What about those very hard feelings from the primaries?

“There are really no hard feelings, I don’t think, on either side of this,” Romney said in the interview.

Hmm.

Well, I might not turn down being John McCain’s vice president, either. But that’s also not too likely.

5:35 pm PDT — Obama Wins Mississippi

Fox News and MSNBC have projected Barack Obama a big winner in the Mississippi Democratic presidential over Hillary Clinton.

The exit poll horserace number, not yet reported: Obama 58%, Clinton 41%.

The black turnout was not actually as large as some expected. It amounted to 48% of the electorate.

Obama won the black vote, 91% to 9%. Clinton won the white vote, 72% to 27%.

67% of Mississippi voters said Obama was the most inspirational candidate. 61% said Obama offered the most detailed plans. Most voters picked the economy as the top area of concern, and Obama led Clinton on that issue, 54% to 45%.

4:45 pm PDT — The Ferraro Flap

While Mississippi has been unfolding, the candidates campaigning in Pennsylvania, the head of US Central Command quitting, and New York Governor Elliot Spitzer still not quitting, a blast from the past entered the media mixmaster.

Geraldine Ferraro, the first woman ever nominated on a major national ticket — the Democrats’ 1984 vice presidential nominee — is on the Hillary Clinton national finance committee. At the end of last week, the South Bay Daily Breeze, located south of LA, published an interview with her in which she complained about “sexism” being the cause of Clinton’s political problems and said that Barack Obama has become a surprising success because he is black.

Ferraro told the Daily Breeze: “If Obama was a white man, he would not be in this position. And if he was a woman (of any color) he would not be in this position. He happens to be very lucky to be who he is. And the country is caught up in the concept.”

Hillary Clinton didn’t react to this at first. Later, as it flared up during the day, she said, “I do not agree with that. It’s regrettable that any of our supporters — on both sides, because we both have this experience — say things that kind of veer off into the personal.”

Ferraro also said Obama has it easy because of a “very sexist media.”

“I think what America feels about a woman becoming president takes a very secondary place to Obama’s campaign – to a kind of campaign that it would be hard for anyone to run against,” she said. “For one thing, you have the press, which has been uniquely hard on her. It’s been a very sexist media.

The Obama campaign, which said sayonara to senior foreign policy advisor Samantha Power last Friday after she told the British press that Hillary is a “monster” and that Obama would not necessarily follow his current Iraq withdrawal timetable, pounced on this.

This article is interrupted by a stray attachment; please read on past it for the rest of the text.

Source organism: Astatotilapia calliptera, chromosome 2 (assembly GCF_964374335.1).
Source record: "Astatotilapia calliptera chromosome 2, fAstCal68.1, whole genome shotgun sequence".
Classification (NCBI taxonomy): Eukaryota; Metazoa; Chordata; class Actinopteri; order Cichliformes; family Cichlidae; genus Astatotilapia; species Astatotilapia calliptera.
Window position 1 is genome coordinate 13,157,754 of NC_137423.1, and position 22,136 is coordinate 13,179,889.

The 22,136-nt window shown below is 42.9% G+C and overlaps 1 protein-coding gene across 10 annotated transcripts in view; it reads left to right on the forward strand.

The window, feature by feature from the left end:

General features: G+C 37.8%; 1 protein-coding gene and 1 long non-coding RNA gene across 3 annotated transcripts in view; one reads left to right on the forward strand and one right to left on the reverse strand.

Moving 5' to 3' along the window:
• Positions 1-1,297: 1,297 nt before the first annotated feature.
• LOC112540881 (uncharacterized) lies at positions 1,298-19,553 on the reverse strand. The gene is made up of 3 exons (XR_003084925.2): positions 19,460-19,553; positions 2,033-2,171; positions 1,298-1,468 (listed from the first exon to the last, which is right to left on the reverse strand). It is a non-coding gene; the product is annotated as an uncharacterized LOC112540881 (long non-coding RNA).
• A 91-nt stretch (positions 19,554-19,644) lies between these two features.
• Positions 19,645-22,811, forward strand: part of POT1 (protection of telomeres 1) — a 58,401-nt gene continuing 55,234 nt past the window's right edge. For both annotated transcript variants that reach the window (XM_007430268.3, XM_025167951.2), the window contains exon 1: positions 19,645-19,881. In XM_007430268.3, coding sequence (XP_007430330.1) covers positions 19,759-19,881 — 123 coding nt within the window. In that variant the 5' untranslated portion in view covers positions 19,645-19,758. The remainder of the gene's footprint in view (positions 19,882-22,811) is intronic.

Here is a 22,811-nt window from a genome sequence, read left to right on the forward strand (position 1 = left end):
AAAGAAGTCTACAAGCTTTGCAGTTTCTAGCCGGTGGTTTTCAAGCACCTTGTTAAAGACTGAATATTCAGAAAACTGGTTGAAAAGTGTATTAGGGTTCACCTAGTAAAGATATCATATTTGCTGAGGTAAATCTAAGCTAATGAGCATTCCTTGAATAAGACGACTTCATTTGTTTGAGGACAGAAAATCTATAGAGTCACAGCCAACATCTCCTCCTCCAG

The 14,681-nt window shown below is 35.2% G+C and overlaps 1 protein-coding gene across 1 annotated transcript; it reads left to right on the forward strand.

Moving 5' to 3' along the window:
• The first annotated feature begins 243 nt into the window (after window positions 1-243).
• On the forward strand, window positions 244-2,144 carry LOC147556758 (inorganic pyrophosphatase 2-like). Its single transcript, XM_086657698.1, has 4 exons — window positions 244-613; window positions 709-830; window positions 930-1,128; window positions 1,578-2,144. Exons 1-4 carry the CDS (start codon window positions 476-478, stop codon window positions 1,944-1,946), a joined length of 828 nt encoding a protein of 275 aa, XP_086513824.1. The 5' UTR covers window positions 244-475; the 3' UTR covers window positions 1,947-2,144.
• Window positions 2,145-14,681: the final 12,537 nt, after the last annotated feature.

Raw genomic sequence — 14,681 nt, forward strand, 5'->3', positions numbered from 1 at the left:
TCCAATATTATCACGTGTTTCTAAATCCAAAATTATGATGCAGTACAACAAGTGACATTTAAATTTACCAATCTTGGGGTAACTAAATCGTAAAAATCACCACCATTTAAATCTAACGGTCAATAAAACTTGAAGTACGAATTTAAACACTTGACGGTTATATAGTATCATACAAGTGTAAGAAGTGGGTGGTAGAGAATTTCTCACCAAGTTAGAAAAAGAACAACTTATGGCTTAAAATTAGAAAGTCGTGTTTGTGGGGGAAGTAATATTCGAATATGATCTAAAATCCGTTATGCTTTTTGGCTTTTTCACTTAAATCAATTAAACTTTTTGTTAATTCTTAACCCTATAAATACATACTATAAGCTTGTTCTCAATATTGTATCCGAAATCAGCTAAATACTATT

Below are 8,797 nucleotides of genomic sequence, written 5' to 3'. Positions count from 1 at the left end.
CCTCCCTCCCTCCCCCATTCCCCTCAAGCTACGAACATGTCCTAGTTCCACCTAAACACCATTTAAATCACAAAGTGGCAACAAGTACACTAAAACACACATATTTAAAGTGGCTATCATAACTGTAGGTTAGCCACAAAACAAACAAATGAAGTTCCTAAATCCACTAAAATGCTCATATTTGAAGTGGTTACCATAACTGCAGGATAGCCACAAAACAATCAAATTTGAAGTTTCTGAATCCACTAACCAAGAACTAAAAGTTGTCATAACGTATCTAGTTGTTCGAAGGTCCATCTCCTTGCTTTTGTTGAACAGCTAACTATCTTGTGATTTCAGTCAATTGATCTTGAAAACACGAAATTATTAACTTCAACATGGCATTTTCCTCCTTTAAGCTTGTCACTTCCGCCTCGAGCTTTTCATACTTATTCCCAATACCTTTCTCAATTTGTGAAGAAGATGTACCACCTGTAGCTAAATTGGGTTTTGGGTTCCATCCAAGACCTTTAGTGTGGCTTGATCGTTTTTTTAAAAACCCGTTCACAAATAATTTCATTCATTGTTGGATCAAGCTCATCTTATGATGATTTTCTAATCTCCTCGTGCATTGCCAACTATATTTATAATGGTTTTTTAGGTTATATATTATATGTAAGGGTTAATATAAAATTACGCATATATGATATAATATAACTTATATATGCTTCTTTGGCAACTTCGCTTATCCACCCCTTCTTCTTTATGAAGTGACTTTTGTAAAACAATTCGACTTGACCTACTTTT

“The bottom line is this, when you wink and nod at offensive statements, you’re really sending a signal to your supporters that anything goes,” Obama chief strategist David Axelrod declared in a conference call.

“There’s no other way to send a serious signal that you want to police the tone of this campaign,” he said. “And if you don’t do those things then you are simply adding to the growing compendium of evidence that you really are encouraging that.”

Ferraro, back in the spotlight years after her moment of glory, went on Fox News to say that Obama’s campaign should stop criticizing her, because he’d need her to raise money for him in the fall. Then she called the Daily Breeze back and said: “I really think they’re attacking me because I’m white.”

Over on the left, Kos said: “Ferraro is unhappy that people are calling b.s. on her suggestion that Obama is winning only because he’s black (which clearly was a huge advantage for Presidents Jackson and Sharpton). This is officially really bad for Clinton.

“The Obama campaign quickly removed a relatively obscure adviser for calling Clinton the apparently dreaded and beyond-the-pale “M” word. How does Clinton react to Ferraro’s race baiting? She turns around and accuses Obama of playing the race card.”

Actually, it was Clinton’s new campaign manager, Maggie Williams, who did that.

In the center/center-right, Mickey Kaus said: “True statement (a.k.a. a Kinsley gaffe). And if Geraldine Ferraro was Gerald Ferraro, she’d be an unknown hack ex-Congressman, not a pathbreaking former vice-presidential candidate.”

What do I say? Well, I’m more interested in other stuff. Having said that, I cast my national convention delegate vote to make Ferraro the first major party female vice presidential nominee. A distinction she got simply because of her gender.

So, she should know about affirmative action. And might want to consider the irony of her position.

Which has one huge difference with that of Obama. Ferraro didn’t win anything other than a New York congressional seat. She was picked by powerful men to try to make a play for the female vote.

Obama is succeeding on his own hook.

4:14 pm PDT — More Mississippi Exits

More from from Mississippi primary exit polls …

65 years of age and older: Clinton 56%, Obama 44%
17-29 years of age: Obama 67%, Clinton 32%

One in five Democratic voters are independents. One in 10 are Republicans.

The Democratic primary is drawing twice as many voters as the Republican primary.

Some bad news for Obama’s hopes to carry Mississippi in the general election, if he’s the nominee. Some experts think the old Confederate state could go blue, with a huge mobilization effort of the black vote. A lot of Clinton voters say they wouldn’t be satisfied with him.

3:00 pm PDT — Mississippi Exits

From the Mississippi primary exit polls …

Who made the most unfair attacks?

Hillary Clinton 70%, Barack Obama 30%.

Who is the most honest and trustworthy candidate?

Barack Obama 60%, Hillary Clinton 39%.

Who is the most credible commander-in-chief?

Barack Obama 55%, Hillary Clinton 45%.

1:40 pm PDT — Bill Clinton Does It Again